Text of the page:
following description, considered in conjunction with the accompanying
Three sheets of drawings are furnished, sheet one contains FIG.
1, and FIG. 2, sheet 2 contains FIG. 3, and FIG. 4, and sheet 3
contains FIG. 5, and FIG. 6.
FIG. 1 is an isometric view of the invention, showing the four
indented corners, and the rotary top, with the foot restraints.
FIG. 2 is an isometric view of the base plate, with the center
rotatable mounting opening, and the bearing support system.
FIG. 3 is a bottom view of the rotary top piece, showing the center
opening for the mounting screw, and the bearing race surface for
the bearing system.
FIG. 4 is an end view of the rotary top piece, showing the mounting
bolt in place, and the foot restraints.
FIG. 5 is a front view of the turntable, retractably attached onto
the main support tube of the wheel chair, showing the rotary, and
swivel joints, used to retract, and to extend the turntable, and
place it firmly on the floor, in the desired position.
FIG. 6 is an elevation view of the turntable system, showing the
attachment to the retracting hardware.
DESCRIPTION OF THE PREFERRED EMBODIMENTS
Referring now to FIG. 1, a portable, and storeable foot turn table
for wheel chair patients, referred to generally by the reference
numeral 1 is made of suitable material, and has a bottom base plate
2, which is positioned flat on the floor. Base plate 2 has four
indented, and raised corners, 4a, 4b, 4c, and 4d, for purposes of
parking the wheels of a wheel chair in a stationary position. Base
plate 2 also has a cut out 6, which provides for carrying the base
plate 2. A top rotary plate 3 is rotatably attached onto the top
of base plate 2 by means of mounting hardware, which firmly attaches
top rotary plate 3 onto base plate 2, and allows top rotary plate
3 to rotate in a 360 degree circle. Top rotary plate 3 has foot
restraints 5a, and 5b attached onto its upper surface, for placing
the patients feet into position for turning, and holding them in
Progressing to FIG. 2 we see a top cutaway view of the base plate,
showing four bearings, 8a, 8b, 8c, and 8d, attached onto the top
surface of base plate 2 by mounting flanges 27a, 27b, 27c, and 27d.
Also seen in FIG. 2 is the center mounting flange 7, providing rotating
mounting for the top rotary plate 3.
Progressing on to FIG. 3 we see a bottom view of rotary plate 3
having an outer peripheral edge 9 of a height to cover most of the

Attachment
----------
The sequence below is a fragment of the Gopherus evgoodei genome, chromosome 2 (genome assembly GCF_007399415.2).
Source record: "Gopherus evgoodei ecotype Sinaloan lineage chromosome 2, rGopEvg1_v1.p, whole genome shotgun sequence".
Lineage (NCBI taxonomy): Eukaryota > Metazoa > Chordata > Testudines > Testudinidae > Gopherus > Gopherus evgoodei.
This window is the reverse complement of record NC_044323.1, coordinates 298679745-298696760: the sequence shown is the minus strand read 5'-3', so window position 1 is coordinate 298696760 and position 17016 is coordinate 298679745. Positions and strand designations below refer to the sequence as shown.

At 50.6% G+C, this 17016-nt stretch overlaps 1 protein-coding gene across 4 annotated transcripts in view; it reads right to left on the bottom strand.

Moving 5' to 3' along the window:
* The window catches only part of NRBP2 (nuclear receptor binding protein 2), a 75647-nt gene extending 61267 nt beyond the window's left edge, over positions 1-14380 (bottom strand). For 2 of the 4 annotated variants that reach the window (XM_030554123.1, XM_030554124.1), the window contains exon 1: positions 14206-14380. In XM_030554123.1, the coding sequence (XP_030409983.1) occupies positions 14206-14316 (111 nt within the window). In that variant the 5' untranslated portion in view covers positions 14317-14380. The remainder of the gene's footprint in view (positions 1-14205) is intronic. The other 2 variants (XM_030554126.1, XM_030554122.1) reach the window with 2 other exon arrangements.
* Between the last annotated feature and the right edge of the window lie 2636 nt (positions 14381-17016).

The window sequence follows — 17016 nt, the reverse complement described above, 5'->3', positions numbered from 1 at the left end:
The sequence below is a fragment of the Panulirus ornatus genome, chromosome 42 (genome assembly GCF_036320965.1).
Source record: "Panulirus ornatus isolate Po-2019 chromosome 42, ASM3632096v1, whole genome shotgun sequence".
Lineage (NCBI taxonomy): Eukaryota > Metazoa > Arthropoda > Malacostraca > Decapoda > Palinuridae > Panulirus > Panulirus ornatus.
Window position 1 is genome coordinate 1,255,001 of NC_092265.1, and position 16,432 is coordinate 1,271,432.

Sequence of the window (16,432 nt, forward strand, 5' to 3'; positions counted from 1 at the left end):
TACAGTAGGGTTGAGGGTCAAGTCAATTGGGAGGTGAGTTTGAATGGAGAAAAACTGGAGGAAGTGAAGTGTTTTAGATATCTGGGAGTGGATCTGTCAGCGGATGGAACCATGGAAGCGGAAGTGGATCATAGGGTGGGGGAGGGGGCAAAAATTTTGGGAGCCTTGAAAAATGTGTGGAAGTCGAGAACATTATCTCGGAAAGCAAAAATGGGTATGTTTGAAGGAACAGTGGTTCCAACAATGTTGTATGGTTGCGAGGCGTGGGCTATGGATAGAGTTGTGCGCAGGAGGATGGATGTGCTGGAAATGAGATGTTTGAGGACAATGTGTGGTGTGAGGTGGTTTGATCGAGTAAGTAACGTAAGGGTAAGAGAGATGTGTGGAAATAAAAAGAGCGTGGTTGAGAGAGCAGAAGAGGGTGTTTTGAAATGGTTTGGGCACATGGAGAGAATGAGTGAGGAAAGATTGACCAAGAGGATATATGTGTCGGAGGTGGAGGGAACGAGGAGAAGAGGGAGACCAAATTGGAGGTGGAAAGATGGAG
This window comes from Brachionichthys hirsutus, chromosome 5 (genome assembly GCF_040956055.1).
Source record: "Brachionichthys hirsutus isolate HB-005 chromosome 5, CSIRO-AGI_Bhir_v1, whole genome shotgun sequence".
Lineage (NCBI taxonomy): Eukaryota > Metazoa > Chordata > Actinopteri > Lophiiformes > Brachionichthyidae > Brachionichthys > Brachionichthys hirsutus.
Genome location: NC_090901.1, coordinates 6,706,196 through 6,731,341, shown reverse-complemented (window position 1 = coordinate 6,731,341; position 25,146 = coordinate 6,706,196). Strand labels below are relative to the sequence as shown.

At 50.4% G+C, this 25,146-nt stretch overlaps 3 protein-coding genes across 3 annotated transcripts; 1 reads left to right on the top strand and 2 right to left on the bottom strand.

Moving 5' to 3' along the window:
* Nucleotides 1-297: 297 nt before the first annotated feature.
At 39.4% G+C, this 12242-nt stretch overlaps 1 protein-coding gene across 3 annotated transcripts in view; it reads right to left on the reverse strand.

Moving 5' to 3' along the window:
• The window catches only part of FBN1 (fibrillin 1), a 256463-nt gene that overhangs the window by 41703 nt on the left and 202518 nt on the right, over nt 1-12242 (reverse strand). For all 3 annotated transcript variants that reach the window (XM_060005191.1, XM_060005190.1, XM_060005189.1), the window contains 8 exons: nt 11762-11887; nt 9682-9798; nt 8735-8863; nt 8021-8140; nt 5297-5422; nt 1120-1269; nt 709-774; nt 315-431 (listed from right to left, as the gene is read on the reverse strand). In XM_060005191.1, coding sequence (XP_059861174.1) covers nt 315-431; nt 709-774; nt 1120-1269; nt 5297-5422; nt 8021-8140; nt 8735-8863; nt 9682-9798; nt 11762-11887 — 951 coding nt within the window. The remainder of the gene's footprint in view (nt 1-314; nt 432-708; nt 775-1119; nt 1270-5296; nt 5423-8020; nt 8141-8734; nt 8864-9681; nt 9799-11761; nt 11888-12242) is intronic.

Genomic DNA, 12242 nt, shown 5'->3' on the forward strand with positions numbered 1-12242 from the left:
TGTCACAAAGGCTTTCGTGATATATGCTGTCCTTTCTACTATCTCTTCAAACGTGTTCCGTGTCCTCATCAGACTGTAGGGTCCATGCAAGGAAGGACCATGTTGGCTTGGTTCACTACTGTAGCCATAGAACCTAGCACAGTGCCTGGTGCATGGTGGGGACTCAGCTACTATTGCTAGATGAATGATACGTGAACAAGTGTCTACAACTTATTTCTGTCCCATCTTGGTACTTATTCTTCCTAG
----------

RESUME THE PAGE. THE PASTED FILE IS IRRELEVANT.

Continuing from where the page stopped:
distance produced between base plate 2, and top rotary plate 3,
and to protect bearings 8a-8d from the elements. Top rotary plate
3 having bearing race surface 11, and center mounting flange 7,
secured by flange mounting screws 12a, 12b, 12c, and 12d. Flange
7 has opening 10 in its center, to accommodate mounting bolt 13,
more easily seen in FIG. 4, which attaches top rotor plate 3 onto
base plate 2, top rotary plate 3 resting on bearings 8a-8d, thereby
allowing top rotary plate 3 to rotate freely on base plate 2. Progressing
now to FIG. 5, we see another embodiment of the foot turntable for
wheel chair patients, which is retractably attached onto the wheel
chair 14, and is not portable. Still referring to FIG. 5 we see
wheels 15a, and 15b of wheel chair 14 attached to tubes 17a, and
17b by mounting hardware 16a, and 16b. Now, top rotary attachment
18 is attached onto tube 17b, and also serves as mounting for top
swivel joint 19, which allows first support piece 20 to swivel.
First support piece 20 is attached to second support piece 21, and
it is allowed to swivel also, by center swivel joint 22. Now, second
support piece 21 is attached to a retractable bottom base plate
26 by bottom swivel joint 23, and bottom rotary attachment 24. This
swiveling, and rotating hardware allows retractable bottom base
plate 26 to be extended from the underside of wheel chair 14, extended
outward, and placed flat on the floor, for purposes of transferring
the patient from the wheel chair 14 to a bed, not shown. Levelling
pad 25 keeps base plate 26 level.
In FIG. 6 we see a front cutaway view of the retractable base plate
26, showing the 2nd support piece connected to bottom rotary attachment
24, and bottom rotary attachment 24 inserted into retractable base
plate 26, top rotary plate 3 being the same rotary plate as seen
in FIG. 1.
Accordingly, a very unique, attractive, convenient method and apparatus
are provided for aiding in the transfer of a patient from a wheel
chair to a bed, without having to contend with the position of the
patients feet during the transfer. This invention also keeps the
patients feet in a restrained, rotatable position, allowing for
a more easy transfer of the patient to a bed.
Since minor changes and modifications varied to fit particular
operating requirements and environments will be understood by those
skilled in the art, the invention is not considered limited to the
specific examples chosen for purposes of illustration, and includes
all changes and modifications which do not constitute a departure
from the true spirit and scope of this invention as claimed in the
following claims and reasonable equivalents to the claimed elements.